If you’ve never failed a test, you’re studying too much

Inspired by a chapter in How Not To Be Wrong, more specifically the chapter described in this article: “If You’ve Never Missed a Flight, You’re Probably Wasting Your Time.

One of the really nice things about junior year is that the teachers expect you to be more self reliant, which translates to a lot less busy work. This also means that there’s a greater responsibility to figure out how to study and learn, as most classes are extremely test heavy.

I’ve noticed that I’d rather understudy than overstudy for a test. For English, which I have at the end of the day, this means I’d rather cram vocabulary in my other classes the day of the quiz instead of studying over the weekend. For my other classes, this means I don’t study at all if I feel like I learned the material well enough in class. On the other hand, I study like crazy if I have no idea about the information. Whether “failing” is defined as below a 90 or below a 70, I’m trying to minimize unnecessary studying as much as possible.

How Not To Be Wrong does a mathematical analysis of how many “utils” you gain by being on time for your flight versus how much time you spent at the airport.

Say you arrive at the airport 5 hours in advance. (0 utils) You’d never miss a flight (~5 utils), but is all that time spent waiting really worth it? What if you got there only 1 hour in advance (~2 utils) and missed your flight 15% of the time? (85% * 5) It’d be a hassle occasionally, but what couldn’t you could accomplish with the extra 4 hours?

What if you applied the same principle to grades? Is a 100 on a test really worth it if you spent 10 hours studying for it? Some people would say yes. I wouldn’t. There’s other things I’d rather do than study. Like sleep. Typically, I stop studying for a test once I decide that sleeping would be better for my grade (and health) than additional studying.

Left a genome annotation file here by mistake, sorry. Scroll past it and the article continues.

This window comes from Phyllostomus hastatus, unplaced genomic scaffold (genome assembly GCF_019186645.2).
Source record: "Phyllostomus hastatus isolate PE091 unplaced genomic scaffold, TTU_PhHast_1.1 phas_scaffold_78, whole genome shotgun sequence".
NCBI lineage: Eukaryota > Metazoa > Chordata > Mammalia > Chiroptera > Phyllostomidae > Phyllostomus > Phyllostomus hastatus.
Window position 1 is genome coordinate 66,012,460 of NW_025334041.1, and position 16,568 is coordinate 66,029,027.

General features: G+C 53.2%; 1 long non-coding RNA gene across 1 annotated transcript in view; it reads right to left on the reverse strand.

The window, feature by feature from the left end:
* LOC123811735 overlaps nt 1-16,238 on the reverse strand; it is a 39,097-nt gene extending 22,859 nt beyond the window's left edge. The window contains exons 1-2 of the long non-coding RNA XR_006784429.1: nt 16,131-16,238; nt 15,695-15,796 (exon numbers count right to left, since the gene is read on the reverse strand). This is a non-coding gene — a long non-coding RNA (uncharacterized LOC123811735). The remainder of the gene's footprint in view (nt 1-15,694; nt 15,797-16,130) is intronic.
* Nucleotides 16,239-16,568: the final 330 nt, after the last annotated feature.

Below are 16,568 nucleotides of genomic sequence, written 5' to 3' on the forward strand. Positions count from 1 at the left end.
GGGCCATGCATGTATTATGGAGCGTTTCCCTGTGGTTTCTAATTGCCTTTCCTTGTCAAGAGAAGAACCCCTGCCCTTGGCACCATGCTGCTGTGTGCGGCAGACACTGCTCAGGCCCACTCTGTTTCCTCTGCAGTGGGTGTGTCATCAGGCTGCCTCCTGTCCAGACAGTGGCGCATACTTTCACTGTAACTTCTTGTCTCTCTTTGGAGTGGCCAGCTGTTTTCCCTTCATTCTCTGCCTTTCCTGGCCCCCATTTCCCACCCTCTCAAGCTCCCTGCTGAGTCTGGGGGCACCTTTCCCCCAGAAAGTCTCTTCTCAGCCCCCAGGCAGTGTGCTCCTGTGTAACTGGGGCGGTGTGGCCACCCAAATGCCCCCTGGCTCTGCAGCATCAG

Grades don’t work on the same binary scale as missing a flight though. Studying an hour for a test more would have a tangible impact on a grade, while getting to the airport an hour early would still result in making the flight on time. Also, more studying= more learning. How can that be bad?

My best answer is that once you learn the core of the information, any additional content is easy to pick up if necessary and not always worth your time.  Applying the Pareto principle here (aka the 80-20 rule), you’ll spend 20% of your time learning 80% of the material. Conversely, this means that 80% of your time will be spent understanding 20% of the material. Not the best use of your time.

(Ok maybe this entire post is just an elaborate excuse not to study for my calc test tomorrow.)


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